"December 7th, 1941 a day that will live in infamy!" Those words, spoken by President Roosevelt following the bombing of Pearl Harbor, heralded the start of the most devasting war the world has ever known. Of the dozen or so images that have become icons of World War II I have two favorites. The raising of the flag on Iwo Jima, by Joe Rosenthal (see the blog archive, Thursday August 25) and the surrender of the Japanese on the USS Missouri by Carl Mydans.
The surrender image is simple but elegant. General Yashijiro Umezu signs the surrender document as General Douglas MacArthur and General Jonathan Wainwright, a former POW and recipient of the Medal of Honor, look on. I had the opportunity to see this print in person and ask Mr. Mydans about the circumstances of it's making. If you would like to read the facinating story of his WWII experienes and this image in particular click here.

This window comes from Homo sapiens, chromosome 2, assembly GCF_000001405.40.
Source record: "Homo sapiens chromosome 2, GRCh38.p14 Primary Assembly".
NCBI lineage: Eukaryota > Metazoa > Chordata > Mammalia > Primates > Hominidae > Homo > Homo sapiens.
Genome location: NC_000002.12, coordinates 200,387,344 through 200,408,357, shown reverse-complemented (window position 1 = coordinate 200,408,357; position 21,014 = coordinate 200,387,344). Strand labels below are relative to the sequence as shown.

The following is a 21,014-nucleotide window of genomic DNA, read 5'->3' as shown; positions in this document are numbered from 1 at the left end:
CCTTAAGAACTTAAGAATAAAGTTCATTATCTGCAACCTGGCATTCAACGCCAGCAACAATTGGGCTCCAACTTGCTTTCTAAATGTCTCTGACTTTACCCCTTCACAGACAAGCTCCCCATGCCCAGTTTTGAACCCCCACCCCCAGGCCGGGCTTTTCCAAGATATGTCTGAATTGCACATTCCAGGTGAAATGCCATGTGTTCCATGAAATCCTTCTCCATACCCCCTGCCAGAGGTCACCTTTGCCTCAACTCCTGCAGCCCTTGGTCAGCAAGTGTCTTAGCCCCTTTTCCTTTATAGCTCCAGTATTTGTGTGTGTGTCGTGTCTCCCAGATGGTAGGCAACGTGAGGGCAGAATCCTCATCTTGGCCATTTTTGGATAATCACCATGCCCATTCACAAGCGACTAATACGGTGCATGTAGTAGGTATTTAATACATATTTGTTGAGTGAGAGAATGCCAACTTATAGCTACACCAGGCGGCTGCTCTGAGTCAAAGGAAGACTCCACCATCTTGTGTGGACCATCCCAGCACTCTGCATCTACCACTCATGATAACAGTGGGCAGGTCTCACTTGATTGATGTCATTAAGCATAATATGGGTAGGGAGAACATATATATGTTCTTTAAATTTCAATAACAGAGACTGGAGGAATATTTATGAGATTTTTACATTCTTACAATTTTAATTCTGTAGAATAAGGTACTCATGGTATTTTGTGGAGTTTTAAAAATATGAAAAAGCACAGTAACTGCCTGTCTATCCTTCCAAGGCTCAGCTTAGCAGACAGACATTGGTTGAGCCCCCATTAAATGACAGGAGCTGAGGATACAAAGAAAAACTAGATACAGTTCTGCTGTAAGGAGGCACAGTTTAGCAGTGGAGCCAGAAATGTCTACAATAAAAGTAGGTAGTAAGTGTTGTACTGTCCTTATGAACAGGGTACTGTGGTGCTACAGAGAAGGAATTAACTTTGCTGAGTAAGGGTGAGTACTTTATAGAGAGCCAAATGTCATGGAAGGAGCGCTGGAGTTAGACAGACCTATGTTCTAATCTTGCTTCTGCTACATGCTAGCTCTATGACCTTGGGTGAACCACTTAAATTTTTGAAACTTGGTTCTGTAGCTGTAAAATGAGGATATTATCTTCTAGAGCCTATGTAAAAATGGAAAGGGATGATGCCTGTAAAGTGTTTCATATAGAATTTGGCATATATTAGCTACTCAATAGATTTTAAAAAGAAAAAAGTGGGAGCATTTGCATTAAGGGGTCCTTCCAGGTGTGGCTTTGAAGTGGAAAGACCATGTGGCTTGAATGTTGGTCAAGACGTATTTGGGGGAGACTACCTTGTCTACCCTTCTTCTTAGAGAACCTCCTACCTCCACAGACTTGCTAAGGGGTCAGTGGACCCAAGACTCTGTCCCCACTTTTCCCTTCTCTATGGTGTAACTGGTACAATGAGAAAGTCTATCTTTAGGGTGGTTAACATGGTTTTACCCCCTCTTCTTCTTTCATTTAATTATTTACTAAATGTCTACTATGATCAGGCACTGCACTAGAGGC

Mydans recorded photographic images of life and death throughout Europe and Asia during World WarII. In 1941, the photographer and his wife were captured by the invading Japanese forces in the Philippines, held for nearly a year in Manila, then for another year in Shanghai, China, before they were released as part of a prisoner-of-war exchange. To listen to interviews with this pioneering photojournalist click here.
The following is from the The Digital Journalist: MacArthur, knowing that Carl had been held prisoner by the Japanese, placed him with the first American armored regiment as it sped towards Manila. Late at night, the tanks drew up in front of the Santo Tomas prison. Carl dismounted and walked to the front gate and called out. One of his friends from the camp slowly approached, squinting in the glare of the tank lights. Carl called out..."It's Carl! Carl Mydans!" In disbelief the emaciated survivors ran their hands over his face. "My God! It is Carl Mydans!" They wept.